Update: For the chaos, and attention, the Syrian Electronic Army stirred up Aug. 27, it was a simple phishing attack that gave the SEA access to the credentials it needed to take down The New York Times website, among other interruptions.
The phishing was certainly effective enough to gain access to the Melbourne IT servers where the Times, Twitter and Huffington Post UK are registered.
"A targeted phishing attack was used to gain access to the credentials of users of a Melbourne IT reseller account," Bruce Tonkin, Melbourne IT's CTO, told Mashable in an email. "We have obtained a copy of the phishing email and have notified the recipients of the phishing email to update their passwords. We have also temporarily suspended access to affected user accounts until passwords have been changed."
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Tonkin wouldn't share the email to avoid copycats, but interestingly the phishing wasn't technically savvy, simply effective.
Outages aren't a rarity in the world of the web, and with an alarming frequency hacks aren't either. Today, Twitter and The New York Times appear to have fallen prey to the latter.
"Many users are having difficulty accessing The New York Times online," the publication wrote on Facebook. "We are working to fix the problem. Our initial assessment is the outage is most likely the result of a malicious external attack."
This is the second time the Times' site has gone down in a month, noted the Atlantic Wire, with intermittent domain access setting in around 12 p.m. PT/ 3 p.m. ET/ 8 p.m. BT today.
While the first outage was blamed on a "a failure during regular maintenance," this one does appear to fall into the malicious category as it's suspected the Syrian Electronic Army is responsible for the hack.
Update: The Times published an article in which Marc Frons, chief information officer for The New York Times Company, said the website take down was the work of "the Syrian Electronic Army or someone trying very hard to be them."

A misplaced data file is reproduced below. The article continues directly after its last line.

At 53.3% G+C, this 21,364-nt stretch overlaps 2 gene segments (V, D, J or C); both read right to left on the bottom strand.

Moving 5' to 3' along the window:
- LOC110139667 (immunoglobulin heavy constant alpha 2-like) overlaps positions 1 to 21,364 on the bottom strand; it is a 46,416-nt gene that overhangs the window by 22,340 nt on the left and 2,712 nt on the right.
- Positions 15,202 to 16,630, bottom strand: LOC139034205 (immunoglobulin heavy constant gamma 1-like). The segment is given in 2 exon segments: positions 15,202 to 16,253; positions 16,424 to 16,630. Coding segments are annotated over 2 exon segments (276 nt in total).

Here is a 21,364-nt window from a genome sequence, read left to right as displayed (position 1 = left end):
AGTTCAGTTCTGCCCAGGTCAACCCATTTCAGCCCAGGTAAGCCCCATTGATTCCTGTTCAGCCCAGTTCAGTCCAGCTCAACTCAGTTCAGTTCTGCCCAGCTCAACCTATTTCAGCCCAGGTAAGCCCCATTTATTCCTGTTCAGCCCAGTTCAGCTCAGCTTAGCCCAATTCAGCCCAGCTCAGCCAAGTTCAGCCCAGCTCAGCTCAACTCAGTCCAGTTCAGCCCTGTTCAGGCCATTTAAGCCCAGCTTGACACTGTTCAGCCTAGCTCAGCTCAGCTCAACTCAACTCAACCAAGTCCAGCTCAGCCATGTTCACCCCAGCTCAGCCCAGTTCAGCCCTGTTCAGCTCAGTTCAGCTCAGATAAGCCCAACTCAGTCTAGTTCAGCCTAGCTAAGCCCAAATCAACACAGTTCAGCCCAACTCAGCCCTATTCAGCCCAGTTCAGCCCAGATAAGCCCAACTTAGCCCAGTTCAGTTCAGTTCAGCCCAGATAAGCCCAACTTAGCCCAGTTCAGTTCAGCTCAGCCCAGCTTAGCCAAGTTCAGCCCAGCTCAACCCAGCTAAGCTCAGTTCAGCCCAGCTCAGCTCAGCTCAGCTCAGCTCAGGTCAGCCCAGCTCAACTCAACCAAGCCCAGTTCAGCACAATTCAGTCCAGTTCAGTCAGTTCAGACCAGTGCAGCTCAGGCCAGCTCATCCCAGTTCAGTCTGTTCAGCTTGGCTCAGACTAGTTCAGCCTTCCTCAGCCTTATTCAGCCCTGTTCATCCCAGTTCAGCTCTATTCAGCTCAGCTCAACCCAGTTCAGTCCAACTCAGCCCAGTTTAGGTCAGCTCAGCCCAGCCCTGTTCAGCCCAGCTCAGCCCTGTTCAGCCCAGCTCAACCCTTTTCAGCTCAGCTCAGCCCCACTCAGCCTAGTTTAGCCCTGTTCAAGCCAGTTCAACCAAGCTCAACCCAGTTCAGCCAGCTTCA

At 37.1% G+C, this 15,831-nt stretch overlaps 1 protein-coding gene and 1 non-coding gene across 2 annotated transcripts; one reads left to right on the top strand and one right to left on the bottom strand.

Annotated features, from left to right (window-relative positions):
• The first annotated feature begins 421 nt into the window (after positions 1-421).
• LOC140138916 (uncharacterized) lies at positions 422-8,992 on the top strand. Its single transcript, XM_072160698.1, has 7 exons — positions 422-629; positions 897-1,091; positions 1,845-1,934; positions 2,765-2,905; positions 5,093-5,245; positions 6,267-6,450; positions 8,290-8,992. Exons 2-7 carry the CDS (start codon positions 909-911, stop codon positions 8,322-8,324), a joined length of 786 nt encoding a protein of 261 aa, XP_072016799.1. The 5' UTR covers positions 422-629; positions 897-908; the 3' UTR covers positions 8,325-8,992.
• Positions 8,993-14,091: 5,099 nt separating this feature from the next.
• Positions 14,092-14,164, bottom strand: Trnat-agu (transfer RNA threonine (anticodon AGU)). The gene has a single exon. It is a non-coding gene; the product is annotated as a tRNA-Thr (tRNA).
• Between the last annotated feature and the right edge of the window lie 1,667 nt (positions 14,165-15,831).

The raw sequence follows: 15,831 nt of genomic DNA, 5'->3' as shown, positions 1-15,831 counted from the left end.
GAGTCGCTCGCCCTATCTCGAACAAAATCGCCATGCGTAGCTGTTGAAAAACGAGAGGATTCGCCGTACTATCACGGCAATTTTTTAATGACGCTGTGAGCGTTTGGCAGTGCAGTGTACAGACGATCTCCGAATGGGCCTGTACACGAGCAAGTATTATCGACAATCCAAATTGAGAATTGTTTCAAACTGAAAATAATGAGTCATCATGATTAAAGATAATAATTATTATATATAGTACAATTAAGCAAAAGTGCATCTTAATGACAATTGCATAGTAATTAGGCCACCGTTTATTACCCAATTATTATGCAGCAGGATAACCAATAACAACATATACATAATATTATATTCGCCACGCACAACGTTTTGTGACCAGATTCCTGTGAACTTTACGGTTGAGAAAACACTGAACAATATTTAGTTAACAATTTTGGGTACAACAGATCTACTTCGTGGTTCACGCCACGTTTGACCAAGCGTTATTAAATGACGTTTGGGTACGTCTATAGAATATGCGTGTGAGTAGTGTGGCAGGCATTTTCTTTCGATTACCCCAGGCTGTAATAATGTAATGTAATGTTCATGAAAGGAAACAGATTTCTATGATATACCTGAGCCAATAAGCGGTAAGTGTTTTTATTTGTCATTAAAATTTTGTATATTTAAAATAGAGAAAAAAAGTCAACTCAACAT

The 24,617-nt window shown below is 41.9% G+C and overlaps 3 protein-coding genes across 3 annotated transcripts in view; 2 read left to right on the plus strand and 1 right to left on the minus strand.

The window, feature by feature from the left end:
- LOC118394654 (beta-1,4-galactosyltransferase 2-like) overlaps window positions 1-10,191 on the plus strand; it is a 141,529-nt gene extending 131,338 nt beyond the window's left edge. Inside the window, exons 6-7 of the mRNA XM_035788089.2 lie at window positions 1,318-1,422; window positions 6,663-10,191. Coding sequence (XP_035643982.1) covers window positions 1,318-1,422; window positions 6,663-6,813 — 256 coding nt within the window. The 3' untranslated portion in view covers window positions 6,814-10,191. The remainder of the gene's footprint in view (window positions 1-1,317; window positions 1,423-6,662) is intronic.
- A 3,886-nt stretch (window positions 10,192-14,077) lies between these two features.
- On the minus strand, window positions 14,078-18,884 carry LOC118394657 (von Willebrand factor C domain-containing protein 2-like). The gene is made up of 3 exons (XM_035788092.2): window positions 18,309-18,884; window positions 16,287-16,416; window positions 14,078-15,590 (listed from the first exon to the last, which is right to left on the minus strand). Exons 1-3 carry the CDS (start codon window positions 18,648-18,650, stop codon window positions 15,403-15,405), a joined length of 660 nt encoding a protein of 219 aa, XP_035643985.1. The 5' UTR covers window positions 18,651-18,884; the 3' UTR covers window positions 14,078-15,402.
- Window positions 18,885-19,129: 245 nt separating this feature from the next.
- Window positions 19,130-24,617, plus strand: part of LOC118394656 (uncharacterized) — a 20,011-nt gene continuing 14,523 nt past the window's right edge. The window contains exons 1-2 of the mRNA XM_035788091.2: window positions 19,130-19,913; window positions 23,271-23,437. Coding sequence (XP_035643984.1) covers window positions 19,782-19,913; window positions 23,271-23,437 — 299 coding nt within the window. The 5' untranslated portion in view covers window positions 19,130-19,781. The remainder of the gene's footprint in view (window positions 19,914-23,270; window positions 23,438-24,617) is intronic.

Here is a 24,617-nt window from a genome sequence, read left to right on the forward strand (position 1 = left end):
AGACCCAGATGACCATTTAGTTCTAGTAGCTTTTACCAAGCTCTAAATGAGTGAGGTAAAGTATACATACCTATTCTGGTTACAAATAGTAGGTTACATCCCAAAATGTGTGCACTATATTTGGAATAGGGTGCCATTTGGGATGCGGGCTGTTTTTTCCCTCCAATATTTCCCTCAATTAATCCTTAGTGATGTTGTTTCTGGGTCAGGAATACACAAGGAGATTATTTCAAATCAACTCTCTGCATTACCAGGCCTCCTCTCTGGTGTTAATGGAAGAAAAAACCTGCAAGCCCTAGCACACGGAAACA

Frons also advised employees to be cautious when sending emails, and at around 6 p.m. ET he said "we believe that we are on the road to fixing the problem."
The @Official_SEA16 Twitter account tweeted "Media is going down..." and listed the URLs for the Times as well as the huffingtonpost.co.uk and links to their Whois.DomainTools.com URLs.
Twitter issues too
Even before Frons' interview, many suspected (and gathered evidence) that the Syrian Electronic Army, or SEA, a group of hackers who support Syrian President Bashar al-Assad, was behind the outage.
An editor at Mashable tweeted a screen grab that showed a "Hacked by Syrian Electronic Army" banner splashed across nytimes.com. It was widely reported that a visit to the Times' web page would end with a redirect to a page controlled by the SEA.
Additionally, the SEA claimed it hacked into Twitter's registry account, or domain name server (DNS).
A DNS host hack also appears to be the route taken to attack The New York Times' website.
Twitter issued a status report stating its DNS provider "experienced an issue in which it appears DNS records for various organizations were modified, including one of Twitter's domains used for image serving, twimg.com."
It didn't name the SEA, but Twitter did note the viewing of images and photos "was sporadically impacted." It said that as of 22:29 UTC (3:29 p.m. PT, 7:20 p.m. ET) the original domain name was restored. No user information was compromised, it assured.
The Huffington Post UK website didn't appear to experience a disruption, according to ABC News, and both it and Twitter look to have their Whois.DomainTools.com original ownerships listed.
The attacks, however, do not seem to be over. The Anonymous group (via @AnonymousPress) tweeted that twitter.co.uk is down, hashtagging #SEA and #SyrianElectronicArmy. The domain failed to load when TechRadar attempted to visit it repeatedly, and @Official_SEA16 tweeted the domain's Whois record.
The account also published a picture of its name on twitter.ae's Whois record, and the Twitter domain for the United Arab Emirates failed to load as well.